HbA1c vs blood glucose testing: what does it all mean?
Friday, 13 October 2017
Checking your blood glucose levels at home can help you look after your diabetes, giving you information to help with daily decisions around exercise, food and medication. Checking your blood glucose level at home tells you what is happening at that particular moment in time.
Along with your blood glucose levels that you have checked at home, your doctor will ask you to have a HbA1c test at regular periods.
What is the HbA1c? Why is it so important and does it correlate to my blood glucose checks I do at home?
The HbA1c test
The abbreviation HbA1c stands for ‘Glycosylated Haemoglobin’ and it’s a test that usually involves taking blood from your vein. There are some testing machines that can do your HbA1c from a finger prick but generally your doctor will refer you to a pathology service to have the test done.
The HbA1c reflects your average blood glucose level over the last 10-12 weeks and it is recommended that you have it done at least every 12 months, although you may be advised to have it done more often such as 3 to 6 monthly. The HbA1c test helps you see how well you are looking after your diabetes.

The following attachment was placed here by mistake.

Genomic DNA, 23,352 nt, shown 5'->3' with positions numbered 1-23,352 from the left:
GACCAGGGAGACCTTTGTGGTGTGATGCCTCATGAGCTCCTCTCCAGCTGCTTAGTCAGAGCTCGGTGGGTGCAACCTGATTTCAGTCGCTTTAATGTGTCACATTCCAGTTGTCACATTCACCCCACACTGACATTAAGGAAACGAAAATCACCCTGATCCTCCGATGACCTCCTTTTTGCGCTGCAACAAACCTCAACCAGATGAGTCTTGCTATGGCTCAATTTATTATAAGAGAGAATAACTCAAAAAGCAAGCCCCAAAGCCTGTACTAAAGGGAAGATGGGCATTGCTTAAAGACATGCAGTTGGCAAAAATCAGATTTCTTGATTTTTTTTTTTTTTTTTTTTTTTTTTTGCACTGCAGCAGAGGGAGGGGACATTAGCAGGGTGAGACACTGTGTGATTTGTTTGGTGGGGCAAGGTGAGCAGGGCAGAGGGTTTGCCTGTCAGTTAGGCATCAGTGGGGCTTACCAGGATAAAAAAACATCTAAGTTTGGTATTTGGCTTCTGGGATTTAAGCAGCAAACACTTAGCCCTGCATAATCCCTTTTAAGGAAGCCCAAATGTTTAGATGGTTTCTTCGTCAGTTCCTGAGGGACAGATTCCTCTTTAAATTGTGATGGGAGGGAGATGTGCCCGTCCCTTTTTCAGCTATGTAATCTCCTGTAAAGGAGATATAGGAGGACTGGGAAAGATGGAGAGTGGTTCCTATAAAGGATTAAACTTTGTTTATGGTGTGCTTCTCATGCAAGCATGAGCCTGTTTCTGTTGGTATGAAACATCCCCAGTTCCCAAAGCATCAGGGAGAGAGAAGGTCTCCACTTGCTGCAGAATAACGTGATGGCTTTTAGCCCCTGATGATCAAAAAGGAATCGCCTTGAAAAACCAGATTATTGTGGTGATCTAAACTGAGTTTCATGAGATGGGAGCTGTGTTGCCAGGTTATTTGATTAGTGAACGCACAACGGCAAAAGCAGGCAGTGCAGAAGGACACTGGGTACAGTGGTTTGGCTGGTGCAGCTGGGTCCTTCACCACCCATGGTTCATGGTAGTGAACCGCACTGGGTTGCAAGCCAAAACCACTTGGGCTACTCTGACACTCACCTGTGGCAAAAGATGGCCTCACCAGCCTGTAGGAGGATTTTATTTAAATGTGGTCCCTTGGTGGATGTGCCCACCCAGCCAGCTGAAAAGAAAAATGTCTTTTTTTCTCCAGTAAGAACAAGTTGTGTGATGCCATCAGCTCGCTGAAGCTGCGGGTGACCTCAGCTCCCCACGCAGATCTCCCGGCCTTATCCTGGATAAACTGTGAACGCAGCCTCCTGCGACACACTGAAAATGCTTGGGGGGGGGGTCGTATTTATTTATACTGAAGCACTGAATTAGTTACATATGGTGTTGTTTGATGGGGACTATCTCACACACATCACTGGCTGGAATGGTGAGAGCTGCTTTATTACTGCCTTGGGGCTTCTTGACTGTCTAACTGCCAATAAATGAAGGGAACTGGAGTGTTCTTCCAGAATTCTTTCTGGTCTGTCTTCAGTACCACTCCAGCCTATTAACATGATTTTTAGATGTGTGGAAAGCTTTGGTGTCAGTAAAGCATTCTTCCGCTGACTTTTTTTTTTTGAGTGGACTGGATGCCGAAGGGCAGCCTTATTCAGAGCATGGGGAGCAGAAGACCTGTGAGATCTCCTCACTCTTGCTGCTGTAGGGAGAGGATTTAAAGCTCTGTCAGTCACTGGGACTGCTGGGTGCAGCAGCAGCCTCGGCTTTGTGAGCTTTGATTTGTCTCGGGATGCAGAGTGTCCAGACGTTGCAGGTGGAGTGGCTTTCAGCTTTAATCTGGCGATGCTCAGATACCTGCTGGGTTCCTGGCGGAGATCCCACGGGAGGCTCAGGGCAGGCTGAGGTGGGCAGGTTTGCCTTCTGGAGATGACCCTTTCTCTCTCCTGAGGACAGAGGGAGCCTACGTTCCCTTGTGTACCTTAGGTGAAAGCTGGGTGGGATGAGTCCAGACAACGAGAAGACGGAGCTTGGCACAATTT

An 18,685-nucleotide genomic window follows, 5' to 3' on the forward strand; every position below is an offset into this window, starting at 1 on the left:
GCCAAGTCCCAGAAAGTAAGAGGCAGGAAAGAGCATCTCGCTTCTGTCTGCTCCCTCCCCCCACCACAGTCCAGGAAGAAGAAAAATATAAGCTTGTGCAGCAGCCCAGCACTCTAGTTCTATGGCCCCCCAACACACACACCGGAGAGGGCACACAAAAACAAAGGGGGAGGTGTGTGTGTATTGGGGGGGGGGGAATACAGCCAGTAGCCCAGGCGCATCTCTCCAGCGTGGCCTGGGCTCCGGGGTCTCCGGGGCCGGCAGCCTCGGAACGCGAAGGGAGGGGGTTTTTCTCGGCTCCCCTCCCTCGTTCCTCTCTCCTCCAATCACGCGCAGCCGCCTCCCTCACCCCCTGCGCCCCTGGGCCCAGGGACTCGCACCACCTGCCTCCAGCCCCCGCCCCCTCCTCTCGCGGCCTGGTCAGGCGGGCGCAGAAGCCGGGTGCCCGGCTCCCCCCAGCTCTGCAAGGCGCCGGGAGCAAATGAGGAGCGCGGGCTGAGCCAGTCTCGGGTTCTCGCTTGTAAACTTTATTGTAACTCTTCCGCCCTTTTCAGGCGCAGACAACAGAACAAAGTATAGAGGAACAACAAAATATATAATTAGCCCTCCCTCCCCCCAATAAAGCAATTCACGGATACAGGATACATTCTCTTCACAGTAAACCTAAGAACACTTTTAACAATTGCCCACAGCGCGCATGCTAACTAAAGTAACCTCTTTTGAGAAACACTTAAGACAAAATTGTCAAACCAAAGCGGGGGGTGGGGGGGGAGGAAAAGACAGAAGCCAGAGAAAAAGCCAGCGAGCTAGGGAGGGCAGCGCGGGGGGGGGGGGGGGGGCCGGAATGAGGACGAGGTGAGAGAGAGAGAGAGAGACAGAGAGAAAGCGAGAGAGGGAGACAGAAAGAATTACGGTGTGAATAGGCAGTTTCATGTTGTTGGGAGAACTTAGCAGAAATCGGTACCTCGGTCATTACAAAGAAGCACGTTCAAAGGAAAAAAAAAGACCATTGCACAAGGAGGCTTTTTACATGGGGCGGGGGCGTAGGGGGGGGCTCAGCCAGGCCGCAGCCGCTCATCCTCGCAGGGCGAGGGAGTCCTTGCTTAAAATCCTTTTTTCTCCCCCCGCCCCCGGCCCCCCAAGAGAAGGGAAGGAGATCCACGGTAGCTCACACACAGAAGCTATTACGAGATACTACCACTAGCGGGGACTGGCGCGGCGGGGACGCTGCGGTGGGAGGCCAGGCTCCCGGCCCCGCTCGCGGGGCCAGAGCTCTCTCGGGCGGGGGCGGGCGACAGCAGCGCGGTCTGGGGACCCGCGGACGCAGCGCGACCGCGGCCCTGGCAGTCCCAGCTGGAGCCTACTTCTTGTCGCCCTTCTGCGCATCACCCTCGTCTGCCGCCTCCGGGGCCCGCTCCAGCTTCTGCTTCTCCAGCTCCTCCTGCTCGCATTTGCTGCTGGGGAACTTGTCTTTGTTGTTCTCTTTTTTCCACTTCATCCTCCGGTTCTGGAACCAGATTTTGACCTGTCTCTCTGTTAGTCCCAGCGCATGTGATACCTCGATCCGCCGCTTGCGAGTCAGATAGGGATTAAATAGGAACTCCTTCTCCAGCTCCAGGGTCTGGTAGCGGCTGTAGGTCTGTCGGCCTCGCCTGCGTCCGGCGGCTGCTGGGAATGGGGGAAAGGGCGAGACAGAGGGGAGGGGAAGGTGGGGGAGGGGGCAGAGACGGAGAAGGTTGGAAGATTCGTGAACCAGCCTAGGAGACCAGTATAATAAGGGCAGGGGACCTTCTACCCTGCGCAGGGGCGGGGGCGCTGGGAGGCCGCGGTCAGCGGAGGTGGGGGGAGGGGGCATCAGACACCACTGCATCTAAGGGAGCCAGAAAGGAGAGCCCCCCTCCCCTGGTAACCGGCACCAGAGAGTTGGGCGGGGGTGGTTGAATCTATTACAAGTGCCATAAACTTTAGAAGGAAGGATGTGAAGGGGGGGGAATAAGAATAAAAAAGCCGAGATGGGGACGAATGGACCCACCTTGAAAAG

The HbA1c develops when haemoglobin, a protein within red blood cells that carries oxygen throughout your body, joins with glucose in the blood, becoming ‘glycated’. For people with diabetes this is important because the higher the HbA1c, the greater risk of developing diabetes related complications.
Red blood cells survive in your body for 8-12 weeks before they are renewed. This is the reason HbA1c tests are done at a minimum of 3 months apart.
The results of your HbA1c test are shown in 2 ways on the pathology report. They are expressed as a percentage (%) or as a value in mmol/mol.
(Do not confuse mmol/mol with your home blood glucose check which is measured in mmol/l)
Mmol/mol has been added to your pathology result because it is the international way of measuring HbA1c.
To simplify what the results all mean the table below shows you the comparison of your HbA1c and blood glucose levels:
|HbA1c %||HbA1c mmol/mol||Average blood glucose level over the past 2-3 months|
|6%||42 mmol/mol||7.0 mmol/l|
|7%||53 mmol/mol||8.6 mmol/l|
|8%||64 mmol/mol||10.1 mmol/l|
|9%||75 mmol/mol||11.7 mmol/l|
|10%||86 mmol/mol||13.3 mmol/l|
|11%||97 mmol/mol||14.9 mmol/l|
|12%||108 mmol/mol||16.5 mmol/l|
What blood glucose levels and HbA1c should I aim for?
Your diabetes health professional will recommend a blood glucose range and HbA1c that is suitable for you. They will consider your age, how long you have lived with diabetes, the diabetes medication you take, and any other relevant health conditions you may have.
The following ranges for blood glucose targets and HbA1c are a guide only. Talk to your diabetes health professionals about your individual targets.
|Blood glucose targets|
|Fasting/ before meals||Two hours after starting meals|
|Type 1 diabetes||4–8mmol/L||<10mmol/L|
|Type 2 diabetes||6–8mmol/L||6–10mmol/L|
7.0% or 53mmol/mol